The show of international solidarity with Ukraine that took place at the UN General Assembly on Wednesday skipped one minor detail. Though nations across the globe joined to denounce the Russian invasion, they made no decision to impose sanctions.
That’s because only the Security Council can impose sanctions. And Russia and China, as well as the United States, France and Britain, have veto power there.
Unlike the sanctions imposed by the UN on Iran, Russia can be and is being punished by individual countries or blocs. Here lies one of the key differences between the sanctions the United Nations imposed on Iran before the nuclear deal was signed in 2015, and the current international mobilization for Ukraine.
Consequently, it’s interesting to see the list of 35 countries that abstained in Wednesday’s vote, which included Iran, Iraq, China, India and Pakistan.
In Iran, there has been much public debate in the last two weeks over the country’s support for Russia. Iranian pundits, including some who write for conservative media outlets that support the regime, reminded their readers that Russia and Britain occupied Iran in 1941 and that Russia “stole” Azerbaijan, Armenia and Georgia from Iran in the 19th century.
“What makes you so certain that what’s being done now in Ukraine won’t be directed at Iran next?” wrote analyst Hassan Beheshtipour on a website aligned with the Iranian Revolutionary Guards. Mustafa Najafi, writing for the website Tabnak, added, “Iran has to protect its own interests. It shouldn’t be on the West’s side or on Russia’s side.”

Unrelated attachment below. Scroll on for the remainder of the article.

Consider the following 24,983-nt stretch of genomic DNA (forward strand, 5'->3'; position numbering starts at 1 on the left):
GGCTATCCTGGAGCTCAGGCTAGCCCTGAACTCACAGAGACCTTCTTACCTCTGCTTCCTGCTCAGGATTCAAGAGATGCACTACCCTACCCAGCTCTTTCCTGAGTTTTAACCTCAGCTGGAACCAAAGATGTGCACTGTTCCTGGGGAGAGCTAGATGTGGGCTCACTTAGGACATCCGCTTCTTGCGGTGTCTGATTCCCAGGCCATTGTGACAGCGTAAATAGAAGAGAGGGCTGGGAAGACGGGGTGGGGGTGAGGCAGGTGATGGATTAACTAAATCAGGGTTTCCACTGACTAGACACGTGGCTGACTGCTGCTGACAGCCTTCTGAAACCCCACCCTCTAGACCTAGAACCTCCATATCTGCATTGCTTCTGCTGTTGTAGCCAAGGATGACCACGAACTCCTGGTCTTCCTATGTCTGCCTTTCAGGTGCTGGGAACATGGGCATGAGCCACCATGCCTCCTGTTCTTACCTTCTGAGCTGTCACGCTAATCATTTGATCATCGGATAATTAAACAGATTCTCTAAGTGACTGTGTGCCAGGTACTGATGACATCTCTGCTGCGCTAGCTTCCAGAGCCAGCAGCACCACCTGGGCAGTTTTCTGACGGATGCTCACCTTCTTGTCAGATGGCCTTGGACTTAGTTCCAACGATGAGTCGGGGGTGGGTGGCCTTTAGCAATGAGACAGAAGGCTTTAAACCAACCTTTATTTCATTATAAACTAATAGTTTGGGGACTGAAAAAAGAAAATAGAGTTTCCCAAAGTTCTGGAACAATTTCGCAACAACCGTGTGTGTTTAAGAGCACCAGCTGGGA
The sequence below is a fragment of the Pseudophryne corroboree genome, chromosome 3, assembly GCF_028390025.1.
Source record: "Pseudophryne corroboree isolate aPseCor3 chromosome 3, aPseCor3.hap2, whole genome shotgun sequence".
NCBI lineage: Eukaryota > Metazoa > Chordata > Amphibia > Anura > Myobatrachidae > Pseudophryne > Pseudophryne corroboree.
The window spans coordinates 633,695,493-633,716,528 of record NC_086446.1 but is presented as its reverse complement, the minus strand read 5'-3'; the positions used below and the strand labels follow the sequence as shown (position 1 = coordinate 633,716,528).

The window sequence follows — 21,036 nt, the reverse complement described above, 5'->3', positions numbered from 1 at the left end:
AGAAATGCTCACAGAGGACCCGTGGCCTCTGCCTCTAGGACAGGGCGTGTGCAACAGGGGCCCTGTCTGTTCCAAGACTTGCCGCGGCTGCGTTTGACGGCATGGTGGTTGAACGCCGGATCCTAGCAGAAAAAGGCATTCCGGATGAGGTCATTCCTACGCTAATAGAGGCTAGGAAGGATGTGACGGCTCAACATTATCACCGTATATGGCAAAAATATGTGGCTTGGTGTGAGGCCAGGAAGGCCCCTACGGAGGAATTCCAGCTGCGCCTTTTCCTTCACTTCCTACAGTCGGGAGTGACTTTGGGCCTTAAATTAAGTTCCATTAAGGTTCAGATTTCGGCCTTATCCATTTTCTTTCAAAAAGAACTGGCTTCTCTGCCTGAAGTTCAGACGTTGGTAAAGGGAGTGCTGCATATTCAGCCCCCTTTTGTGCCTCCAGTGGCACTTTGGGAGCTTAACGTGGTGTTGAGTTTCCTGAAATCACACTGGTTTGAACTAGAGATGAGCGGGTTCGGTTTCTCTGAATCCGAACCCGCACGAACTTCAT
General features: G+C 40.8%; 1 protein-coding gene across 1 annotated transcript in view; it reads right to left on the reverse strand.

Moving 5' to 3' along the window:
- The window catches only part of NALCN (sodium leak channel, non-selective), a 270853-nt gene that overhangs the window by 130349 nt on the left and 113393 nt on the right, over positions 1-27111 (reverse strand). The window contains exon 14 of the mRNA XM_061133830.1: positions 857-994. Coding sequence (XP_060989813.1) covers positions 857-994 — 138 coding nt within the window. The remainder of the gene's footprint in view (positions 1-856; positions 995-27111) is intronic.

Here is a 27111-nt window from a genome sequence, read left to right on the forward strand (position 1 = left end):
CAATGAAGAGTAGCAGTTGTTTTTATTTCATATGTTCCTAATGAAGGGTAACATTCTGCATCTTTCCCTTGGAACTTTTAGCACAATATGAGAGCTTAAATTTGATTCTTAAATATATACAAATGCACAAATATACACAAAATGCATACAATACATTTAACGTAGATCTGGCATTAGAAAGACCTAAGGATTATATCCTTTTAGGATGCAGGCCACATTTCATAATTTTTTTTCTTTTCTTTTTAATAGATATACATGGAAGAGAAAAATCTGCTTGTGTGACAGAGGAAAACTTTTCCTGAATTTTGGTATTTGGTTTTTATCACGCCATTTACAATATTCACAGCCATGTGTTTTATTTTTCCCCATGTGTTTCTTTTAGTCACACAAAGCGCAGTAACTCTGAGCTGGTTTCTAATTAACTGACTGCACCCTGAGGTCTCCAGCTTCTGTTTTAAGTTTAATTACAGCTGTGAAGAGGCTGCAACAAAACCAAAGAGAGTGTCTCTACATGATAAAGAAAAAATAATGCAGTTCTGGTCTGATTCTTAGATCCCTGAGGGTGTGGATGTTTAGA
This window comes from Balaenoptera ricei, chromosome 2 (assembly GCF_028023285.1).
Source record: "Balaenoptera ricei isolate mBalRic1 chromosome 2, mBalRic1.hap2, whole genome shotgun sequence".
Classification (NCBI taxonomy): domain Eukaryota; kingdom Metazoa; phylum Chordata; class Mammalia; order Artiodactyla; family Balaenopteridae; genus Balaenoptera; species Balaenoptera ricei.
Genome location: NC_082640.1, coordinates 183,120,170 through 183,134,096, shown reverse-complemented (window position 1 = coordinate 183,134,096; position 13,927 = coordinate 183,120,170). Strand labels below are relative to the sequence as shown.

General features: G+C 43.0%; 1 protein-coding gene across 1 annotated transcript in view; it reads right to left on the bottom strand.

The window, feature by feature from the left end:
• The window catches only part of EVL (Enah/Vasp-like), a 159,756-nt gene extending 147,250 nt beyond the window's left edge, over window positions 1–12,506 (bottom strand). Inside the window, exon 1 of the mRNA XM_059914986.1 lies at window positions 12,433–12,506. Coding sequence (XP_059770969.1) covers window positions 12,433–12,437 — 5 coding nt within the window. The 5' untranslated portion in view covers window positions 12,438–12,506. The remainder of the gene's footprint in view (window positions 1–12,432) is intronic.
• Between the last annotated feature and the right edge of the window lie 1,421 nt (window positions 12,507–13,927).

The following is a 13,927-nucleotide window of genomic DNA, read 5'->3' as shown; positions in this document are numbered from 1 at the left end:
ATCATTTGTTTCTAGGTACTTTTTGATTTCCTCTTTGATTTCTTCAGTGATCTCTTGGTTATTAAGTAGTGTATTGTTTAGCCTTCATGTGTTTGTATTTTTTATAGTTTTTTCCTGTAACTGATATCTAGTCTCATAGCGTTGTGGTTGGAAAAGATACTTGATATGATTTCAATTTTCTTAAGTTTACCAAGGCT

Iran evidently isn’t adhering to the pro-Russian label the Western media have slapped on it. Granted, it signed a 25-year economic and military cooperation agreement with Russia, but Russia has also pushed Iran aside in Syria – indeed, Moscow is (still) letting Israel attack Iranian targets on Syrian soil.
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If the negotiations on a new Iranian nuclear deal succeed, as even senior Iranian officials are optimistically predicting, Tehran will be indebted first and foremost to China, which has signed an agreement promising Iran hundreds of millions of dollars in investments over the next 20 years in exchange for discounted oil. Thus, rather than being a wink to the West in general and the U.S. in particular, Iran’s abstention in the UN vote followed China’s lead. China also abstained in the earlier Security Council vote.
India and Pakistan similarly have interests in both Russia and the U.S. that drove them to abstain despite the diplomatic pressure from Washington. Russia is India’s biggest arms supplier. India even recently bought S-400 anti-aircraft systems from it, which might put New Delhi on a collision course with the United States, as it did Turkey.